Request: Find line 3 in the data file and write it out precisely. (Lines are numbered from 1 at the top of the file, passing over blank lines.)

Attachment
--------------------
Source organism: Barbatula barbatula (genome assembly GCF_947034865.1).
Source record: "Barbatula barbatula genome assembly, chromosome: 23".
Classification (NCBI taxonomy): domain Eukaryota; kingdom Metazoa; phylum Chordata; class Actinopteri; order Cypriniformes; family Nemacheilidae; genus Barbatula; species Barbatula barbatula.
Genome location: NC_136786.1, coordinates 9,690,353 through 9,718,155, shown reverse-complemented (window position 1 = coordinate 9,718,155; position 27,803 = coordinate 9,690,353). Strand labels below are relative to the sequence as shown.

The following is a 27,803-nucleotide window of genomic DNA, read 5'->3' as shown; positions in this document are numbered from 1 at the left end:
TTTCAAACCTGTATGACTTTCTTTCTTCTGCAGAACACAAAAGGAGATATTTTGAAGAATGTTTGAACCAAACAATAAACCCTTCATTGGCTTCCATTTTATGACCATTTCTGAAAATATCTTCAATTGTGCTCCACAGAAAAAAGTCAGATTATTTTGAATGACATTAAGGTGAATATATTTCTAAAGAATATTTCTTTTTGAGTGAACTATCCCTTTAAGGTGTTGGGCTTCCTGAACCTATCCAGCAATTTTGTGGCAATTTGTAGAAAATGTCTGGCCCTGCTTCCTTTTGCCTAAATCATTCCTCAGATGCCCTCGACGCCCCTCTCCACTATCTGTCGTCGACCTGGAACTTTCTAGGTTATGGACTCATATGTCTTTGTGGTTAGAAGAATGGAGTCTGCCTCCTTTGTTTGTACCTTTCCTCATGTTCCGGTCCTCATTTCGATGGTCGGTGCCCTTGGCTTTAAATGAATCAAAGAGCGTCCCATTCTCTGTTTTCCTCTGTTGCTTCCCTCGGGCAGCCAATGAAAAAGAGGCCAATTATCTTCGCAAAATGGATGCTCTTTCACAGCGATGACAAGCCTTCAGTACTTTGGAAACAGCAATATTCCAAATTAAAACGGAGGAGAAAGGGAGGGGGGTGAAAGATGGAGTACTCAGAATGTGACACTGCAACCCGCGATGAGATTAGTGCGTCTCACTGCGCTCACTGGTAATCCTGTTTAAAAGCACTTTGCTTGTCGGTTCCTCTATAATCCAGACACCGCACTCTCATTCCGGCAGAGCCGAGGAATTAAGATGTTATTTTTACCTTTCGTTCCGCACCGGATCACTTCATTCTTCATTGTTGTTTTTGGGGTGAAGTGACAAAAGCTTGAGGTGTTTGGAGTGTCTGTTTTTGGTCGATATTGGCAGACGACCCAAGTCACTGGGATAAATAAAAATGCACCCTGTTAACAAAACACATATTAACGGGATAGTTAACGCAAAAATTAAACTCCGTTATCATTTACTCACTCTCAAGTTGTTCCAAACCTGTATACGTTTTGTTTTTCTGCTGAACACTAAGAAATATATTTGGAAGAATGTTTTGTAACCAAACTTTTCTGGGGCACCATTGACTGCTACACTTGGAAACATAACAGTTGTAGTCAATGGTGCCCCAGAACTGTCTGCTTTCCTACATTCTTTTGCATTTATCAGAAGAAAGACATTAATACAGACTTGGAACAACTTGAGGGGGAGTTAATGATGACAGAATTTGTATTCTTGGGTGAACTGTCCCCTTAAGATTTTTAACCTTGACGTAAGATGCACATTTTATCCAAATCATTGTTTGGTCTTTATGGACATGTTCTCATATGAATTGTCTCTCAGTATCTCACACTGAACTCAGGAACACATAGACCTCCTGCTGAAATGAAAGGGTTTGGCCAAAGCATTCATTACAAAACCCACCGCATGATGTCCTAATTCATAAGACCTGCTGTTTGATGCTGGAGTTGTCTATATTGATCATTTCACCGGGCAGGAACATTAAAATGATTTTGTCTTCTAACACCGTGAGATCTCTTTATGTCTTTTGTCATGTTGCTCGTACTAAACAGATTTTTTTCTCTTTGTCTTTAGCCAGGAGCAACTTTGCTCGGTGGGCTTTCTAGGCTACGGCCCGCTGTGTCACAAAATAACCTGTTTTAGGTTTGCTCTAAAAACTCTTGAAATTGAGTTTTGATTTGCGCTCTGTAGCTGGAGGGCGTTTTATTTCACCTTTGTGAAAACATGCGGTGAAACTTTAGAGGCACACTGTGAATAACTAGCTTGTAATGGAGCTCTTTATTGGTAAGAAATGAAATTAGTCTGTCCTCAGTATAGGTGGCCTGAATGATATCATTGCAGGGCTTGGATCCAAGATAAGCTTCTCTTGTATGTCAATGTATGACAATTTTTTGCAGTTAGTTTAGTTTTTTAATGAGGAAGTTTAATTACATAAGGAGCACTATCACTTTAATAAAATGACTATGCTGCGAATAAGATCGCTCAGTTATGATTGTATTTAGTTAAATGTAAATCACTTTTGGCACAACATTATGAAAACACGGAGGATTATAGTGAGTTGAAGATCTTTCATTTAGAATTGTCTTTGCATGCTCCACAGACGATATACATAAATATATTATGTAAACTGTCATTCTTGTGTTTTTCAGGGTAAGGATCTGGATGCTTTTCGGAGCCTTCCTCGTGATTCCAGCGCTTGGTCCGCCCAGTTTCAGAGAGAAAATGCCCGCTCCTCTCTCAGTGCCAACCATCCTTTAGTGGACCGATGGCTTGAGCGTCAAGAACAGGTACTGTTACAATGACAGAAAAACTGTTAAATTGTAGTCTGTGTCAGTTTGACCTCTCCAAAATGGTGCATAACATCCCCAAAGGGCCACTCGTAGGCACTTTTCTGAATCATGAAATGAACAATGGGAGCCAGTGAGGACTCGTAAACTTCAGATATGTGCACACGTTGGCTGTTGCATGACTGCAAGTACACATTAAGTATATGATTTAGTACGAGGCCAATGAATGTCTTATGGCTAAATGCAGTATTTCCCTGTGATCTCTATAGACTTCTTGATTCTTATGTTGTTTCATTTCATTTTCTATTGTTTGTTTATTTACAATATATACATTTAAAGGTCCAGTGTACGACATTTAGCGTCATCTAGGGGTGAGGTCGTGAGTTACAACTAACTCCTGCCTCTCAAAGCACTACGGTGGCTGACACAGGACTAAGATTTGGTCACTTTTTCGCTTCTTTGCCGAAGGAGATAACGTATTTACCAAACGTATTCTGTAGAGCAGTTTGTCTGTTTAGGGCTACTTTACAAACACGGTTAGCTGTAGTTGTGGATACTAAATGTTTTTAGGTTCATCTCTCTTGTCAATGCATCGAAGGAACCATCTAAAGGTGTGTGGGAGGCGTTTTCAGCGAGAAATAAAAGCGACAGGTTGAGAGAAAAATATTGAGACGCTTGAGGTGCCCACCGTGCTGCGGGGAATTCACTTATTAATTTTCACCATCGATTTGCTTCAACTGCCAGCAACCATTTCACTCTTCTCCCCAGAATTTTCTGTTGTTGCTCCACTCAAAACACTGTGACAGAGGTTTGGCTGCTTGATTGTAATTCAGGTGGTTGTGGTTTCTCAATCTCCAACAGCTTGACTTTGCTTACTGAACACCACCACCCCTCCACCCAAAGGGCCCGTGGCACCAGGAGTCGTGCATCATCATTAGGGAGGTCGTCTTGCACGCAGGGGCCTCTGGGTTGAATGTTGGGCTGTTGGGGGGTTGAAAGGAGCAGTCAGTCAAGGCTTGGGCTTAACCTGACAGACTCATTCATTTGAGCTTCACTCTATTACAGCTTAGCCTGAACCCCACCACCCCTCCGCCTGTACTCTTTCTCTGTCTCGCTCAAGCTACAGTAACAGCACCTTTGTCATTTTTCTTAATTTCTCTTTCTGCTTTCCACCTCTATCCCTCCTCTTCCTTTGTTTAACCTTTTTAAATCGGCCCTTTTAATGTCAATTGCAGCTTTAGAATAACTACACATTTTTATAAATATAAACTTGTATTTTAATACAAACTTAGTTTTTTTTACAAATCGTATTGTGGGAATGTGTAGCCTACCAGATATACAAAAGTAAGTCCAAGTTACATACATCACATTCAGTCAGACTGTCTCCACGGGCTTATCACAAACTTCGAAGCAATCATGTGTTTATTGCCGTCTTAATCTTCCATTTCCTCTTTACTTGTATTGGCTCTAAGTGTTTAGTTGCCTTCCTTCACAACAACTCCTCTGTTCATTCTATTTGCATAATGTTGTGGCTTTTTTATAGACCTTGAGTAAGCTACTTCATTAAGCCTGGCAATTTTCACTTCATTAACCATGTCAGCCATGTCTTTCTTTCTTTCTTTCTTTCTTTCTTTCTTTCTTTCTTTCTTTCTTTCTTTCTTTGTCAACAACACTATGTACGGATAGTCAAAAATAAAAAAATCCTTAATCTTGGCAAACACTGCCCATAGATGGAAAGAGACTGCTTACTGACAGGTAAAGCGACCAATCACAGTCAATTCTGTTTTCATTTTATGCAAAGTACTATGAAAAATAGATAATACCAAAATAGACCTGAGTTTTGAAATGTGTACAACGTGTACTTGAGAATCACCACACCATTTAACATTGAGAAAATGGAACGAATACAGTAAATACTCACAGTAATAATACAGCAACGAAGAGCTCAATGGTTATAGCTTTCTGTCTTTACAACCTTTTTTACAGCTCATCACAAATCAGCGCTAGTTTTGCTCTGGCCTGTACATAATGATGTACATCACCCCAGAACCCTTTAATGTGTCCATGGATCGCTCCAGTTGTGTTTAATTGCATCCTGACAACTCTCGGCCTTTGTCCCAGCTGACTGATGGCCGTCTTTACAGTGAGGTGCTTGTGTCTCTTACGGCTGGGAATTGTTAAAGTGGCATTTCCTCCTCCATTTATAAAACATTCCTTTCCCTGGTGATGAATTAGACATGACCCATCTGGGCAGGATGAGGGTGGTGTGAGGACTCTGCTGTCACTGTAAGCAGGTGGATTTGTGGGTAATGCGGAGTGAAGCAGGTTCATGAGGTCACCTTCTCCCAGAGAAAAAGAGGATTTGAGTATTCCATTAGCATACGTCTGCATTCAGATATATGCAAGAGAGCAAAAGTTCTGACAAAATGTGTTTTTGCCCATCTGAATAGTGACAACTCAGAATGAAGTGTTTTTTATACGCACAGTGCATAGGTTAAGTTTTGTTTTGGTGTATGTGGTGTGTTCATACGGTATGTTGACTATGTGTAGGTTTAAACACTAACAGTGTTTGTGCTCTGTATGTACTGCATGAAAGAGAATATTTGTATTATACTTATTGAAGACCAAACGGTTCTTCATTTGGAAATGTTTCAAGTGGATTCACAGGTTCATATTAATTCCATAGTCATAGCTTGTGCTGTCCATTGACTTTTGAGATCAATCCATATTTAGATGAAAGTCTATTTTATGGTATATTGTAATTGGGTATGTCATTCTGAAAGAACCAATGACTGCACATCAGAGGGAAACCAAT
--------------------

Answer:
Classification (NCBI taxonomy): domain Eukaryota; kingdom Metazoa; phylum Chordata; class Actinopteri; order Cypriniformes; family Nemacheilidae; genus Barbatula; species Barbatula barbatula.